"Populous and with things to do, but growing fast"

The Town of Poughkeepsie, not to be confused with the City of Poughkeepsie (which is an entirely different entity with a different municipal government), is located by the Hudson River in Dutchess County's west. The town wraps around the city like a half-donut as it borders Ulster County on its west side. The northern, eastern, and southern sides of town all have a bit of a different feel to them -- or at least they do to me, having been a lifelong resident.

On the southern side of town, south of the City of Poughkeepsie, there is a lot to do. This is where the area's big malls are located, with the Poughkeepsie Galleria chief amongst them. Nowadays, most any major retailer you can think of is here or near here. The same goes for restaurants: with the growth of the Poughkeepsie area, many national chains have come here over the years, such as Chili's, Uno's, Red Robin, TGI Friday's, and Olive Garden, and there are plenty of local restaurants, varying from fast food to casual to finer dining. Given that many types of eateries are here now, chances are you'll find at least one to your liking. We're not talking Manhattan-style options, but there are lots of options indeed. Options also extend to nightlife, as you probably won't have to work too hard to find a decent bar, and there are nightclubs and movie theaters here as well, amongst other things. If Manhattan is your thing, though, New York City is not a horrible drive from here -- no more than 2 hours if all goes well.

The northern and eastern sides are much the same, with shopping centers, supermarkets, places to eat, available housing, schools, maybe a place to work out, and access to medical care.

With that said, yes, the Town of Poughkeepsie is growing. Traffic gets much worse now than it did 15 years ago, and recently I've started experiencing traffic on streets on which I've never seen it before. On Route 9 on a busy weekend or at peak weekday hours, it can be a slow crawl at times (especially factoring in some long traffic lights). Unless you're on a more isolated side street and stay there, you're probably going to notice this.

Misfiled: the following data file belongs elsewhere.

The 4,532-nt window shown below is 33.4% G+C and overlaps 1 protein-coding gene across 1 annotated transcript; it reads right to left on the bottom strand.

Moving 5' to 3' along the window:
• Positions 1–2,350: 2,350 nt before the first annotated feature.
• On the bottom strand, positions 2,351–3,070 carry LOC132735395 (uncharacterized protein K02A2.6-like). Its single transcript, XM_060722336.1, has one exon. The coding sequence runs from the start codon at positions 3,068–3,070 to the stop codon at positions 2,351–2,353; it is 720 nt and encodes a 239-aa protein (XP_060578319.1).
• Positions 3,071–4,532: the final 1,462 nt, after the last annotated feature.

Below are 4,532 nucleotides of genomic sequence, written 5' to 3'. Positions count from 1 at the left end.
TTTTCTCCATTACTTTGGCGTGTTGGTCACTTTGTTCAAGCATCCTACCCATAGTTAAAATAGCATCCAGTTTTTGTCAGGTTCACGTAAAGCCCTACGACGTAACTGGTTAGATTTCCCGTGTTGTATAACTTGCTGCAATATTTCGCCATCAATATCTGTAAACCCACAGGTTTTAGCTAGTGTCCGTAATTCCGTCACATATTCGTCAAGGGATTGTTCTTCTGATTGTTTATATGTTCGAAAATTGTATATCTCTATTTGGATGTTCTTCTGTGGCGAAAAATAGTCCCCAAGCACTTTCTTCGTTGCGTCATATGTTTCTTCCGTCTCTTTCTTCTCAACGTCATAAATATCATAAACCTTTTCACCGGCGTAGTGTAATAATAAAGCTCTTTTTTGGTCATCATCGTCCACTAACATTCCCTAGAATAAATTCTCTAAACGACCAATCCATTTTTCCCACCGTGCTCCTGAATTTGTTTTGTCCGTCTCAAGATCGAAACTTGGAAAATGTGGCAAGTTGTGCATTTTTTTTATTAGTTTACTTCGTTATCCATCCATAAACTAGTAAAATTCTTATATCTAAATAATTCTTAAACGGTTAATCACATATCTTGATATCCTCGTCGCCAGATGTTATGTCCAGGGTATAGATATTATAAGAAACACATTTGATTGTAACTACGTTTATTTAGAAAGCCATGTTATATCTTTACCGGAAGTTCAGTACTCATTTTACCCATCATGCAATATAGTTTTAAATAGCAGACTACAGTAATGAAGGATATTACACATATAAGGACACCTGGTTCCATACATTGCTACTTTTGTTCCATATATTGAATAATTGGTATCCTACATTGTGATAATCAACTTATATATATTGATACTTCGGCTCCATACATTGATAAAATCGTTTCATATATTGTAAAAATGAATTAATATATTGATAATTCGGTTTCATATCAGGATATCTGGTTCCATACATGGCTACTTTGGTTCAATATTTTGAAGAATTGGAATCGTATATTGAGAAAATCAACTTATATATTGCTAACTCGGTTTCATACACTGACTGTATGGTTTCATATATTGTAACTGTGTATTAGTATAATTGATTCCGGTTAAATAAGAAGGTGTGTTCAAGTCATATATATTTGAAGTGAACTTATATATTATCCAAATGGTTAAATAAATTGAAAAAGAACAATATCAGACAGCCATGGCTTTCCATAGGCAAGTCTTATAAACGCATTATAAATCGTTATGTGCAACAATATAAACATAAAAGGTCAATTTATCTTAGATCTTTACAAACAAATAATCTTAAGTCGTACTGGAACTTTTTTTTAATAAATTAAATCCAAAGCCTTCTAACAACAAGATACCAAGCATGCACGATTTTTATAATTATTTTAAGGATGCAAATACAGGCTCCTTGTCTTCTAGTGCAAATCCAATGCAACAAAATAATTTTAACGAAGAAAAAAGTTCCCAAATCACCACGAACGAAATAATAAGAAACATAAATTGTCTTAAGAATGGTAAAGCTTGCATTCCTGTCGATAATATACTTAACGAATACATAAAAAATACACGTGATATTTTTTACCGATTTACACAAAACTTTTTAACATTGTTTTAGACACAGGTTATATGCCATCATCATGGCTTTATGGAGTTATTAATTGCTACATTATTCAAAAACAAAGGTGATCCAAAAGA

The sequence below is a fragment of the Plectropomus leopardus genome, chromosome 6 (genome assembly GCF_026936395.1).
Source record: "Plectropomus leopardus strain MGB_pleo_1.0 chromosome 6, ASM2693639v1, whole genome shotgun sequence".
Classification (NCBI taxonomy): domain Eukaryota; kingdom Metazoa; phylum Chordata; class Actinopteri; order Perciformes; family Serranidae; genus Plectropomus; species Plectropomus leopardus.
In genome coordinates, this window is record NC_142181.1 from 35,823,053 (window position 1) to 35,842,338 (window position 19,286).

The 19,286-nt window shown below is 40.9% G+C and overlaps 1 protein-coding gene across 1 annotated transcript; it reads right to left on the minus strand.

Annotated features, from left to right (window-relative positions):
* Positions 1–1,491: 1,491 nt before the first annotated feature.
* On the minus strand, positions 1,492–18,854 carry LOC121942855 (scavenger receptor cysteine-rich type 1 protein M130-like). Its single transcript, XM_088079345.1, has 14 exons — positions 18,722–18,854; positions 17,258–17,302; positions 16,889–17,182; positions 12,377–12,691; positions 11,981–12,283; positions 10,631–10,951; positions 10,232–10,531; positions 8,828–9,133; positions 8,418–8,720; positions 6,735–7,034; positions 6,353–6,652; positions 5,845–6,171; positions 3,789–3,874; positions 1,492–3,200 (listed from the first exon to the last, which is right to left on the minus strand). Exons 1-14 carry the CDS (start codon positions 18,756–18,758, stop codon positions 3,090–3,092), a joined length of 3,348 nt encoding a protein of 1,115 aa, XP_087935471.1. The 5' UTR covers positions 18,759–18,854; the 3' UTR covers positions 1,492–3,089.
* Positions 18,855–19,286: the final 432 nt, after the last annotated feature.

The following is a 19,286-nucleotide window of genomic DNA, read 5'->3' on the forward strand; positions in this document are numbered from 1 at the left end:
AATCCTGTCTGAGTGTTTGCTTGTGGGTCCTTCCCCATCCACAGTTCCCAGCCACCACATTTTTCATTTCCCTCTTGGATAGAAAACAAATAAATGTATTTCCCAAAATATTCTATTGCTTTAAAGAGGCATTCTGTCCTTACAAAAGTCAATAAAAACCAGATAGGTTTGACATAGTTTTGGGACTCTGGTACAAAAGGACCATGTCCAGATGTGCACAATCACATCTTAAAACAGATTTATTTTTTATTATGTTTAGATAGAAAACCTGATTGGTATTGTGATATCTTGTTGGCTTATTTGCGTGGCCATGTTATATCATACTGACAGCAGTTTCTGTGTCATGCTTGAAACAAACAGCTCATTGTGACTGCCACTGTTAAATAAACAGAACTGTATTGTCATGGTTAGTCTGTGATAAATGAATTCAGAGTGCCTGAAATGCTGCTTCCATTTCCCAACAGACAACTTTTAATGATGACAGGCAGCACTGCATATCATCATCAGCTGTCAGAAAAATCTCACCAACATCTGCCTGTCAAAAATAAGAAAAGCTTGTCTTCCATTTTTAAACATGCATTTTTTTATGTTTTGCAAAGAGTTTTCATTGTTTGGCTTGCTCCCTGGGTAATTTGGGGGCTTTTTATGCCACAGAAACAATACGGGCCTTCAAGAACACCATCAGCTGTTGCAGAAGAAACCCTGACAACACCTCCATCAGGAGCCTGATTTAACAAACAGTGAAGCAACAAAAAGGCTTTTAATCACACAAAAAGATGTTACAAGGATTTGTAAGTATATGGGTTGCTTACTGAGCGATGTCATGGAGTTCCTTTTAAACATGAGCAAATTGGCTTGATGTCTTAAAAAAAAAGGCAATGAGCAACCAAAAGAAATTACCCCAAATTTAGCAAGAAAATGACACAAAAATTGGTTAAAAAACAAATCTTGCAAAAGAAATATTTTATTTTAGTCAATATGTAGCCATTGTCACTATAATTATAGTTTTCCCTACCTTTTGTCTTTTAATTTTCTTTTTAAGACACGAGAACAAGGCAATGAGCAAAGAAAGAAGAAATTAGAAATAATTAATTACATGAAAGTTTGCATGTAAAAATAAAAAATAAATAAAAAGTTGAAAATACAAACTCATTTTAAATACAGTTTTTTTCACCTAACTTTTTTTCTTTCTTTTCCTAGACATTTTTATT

Public transportation is available. Several Dutchess County Loop Bus routes pass through and the Metro North train to New York City can be picked up either in the City of Poughkeepsie or a small hamlet called New Hamburg, located on the far southern tip of the Town of Poughkeepsie near the village of Wappingers Falls. Still, this isn't really a "sidewalk" community in many places and the residential areas aren't really on top of the wide array of local businesses, so you will need a car to get around.

The school system here is fine in most places; one issue of which I have heard in the area (not just Poughkeepsie) is that overcrowding is becoming a problem in some school districts. There are also options for universities, as well as parochial or private schools here, depending on your personal beliefs. Speaking of those, there are also plenty of churches in the area serving a variety of different faiths.

I find it convenient living in an area with so much around. I enjoy being able to say that I'm 5-10 minutes away from just about everything I need, and highway access isn't far, either. I have personally had no experience with local crime, though I know it's not unheard of, and there's enough land space in my neighborhood that we can spread out a little bit. This area is growing, however, so be ready for some congestion and crowding.
Recommended for
  • Professionals
  • Singles
  • Families with kids
  • Retirees
3/5 rating details
  • Neighborly Spirit 4/5
  • Safe & Sound 4/5
  • Clean & Green 4/5
  • Pest Free 3/5
  • Peace & Quiet 4/5
  • Eating Out 1/5
  • Nightlife 1/5
  • Parks & Recreation 3/5
  • Shopping Options 1/5
  • Gym & Fitness 1/5
  • Internet Access 3/5
  • Lack of Traffic 3/5
  • Parking 2/5
  • Cost of Living 3/5
  • Resale or Rental Value 3/5
  • Public Transport 1/5
  • Medical Facilities 1/5
  • Schools 3/5
  • Childcare 3/5
May 05, 2012

"Small, pleasant town in Dutchess County's center"

Along the Taconic State Parkway in north-central Dutchess County, one will find the small town of Clinton. There is not much population here, nor is there necessarily a lot to do, but it is peaceful, green, and wide-open in many spots, but not so terribly far from modern conveniences and local business that it's completely isolated.

Traffic through here is not what I would consider a problem. Yes, there are often enough cars going through on the Taconic Parkway, but a lot of times, it's just passing though and doesn't really make its way onto the side streets. Most every neighborhood in this town I've encountered in Clinton is pretty quiet.

There is essentially no public transportation available in Clinton. The county bus system comes close (Millbrook), but doesn't quite stop here, so you'd need a car, anyway, and the Metro North/Amtrak trains run closest in Poughkeepsie, which will take you a little time to reach by vehicle.

In the Salt Point area, you'll find a few prominent local businesses and perhaps a restaurant, amongst other establishments; in Clinton Corners, you have a gas station, a park with a baseball diamond, and maybe if you're lucky somewhere to eat (perhaps the gas station's convenience store). A little out of the way, you might find some nice little vineyards and/or a nice lake to admire. Otherwise, that is pretty much the long and short of life in this town. Clinton is quite rural and though there is a residential population, there's not much of anything else.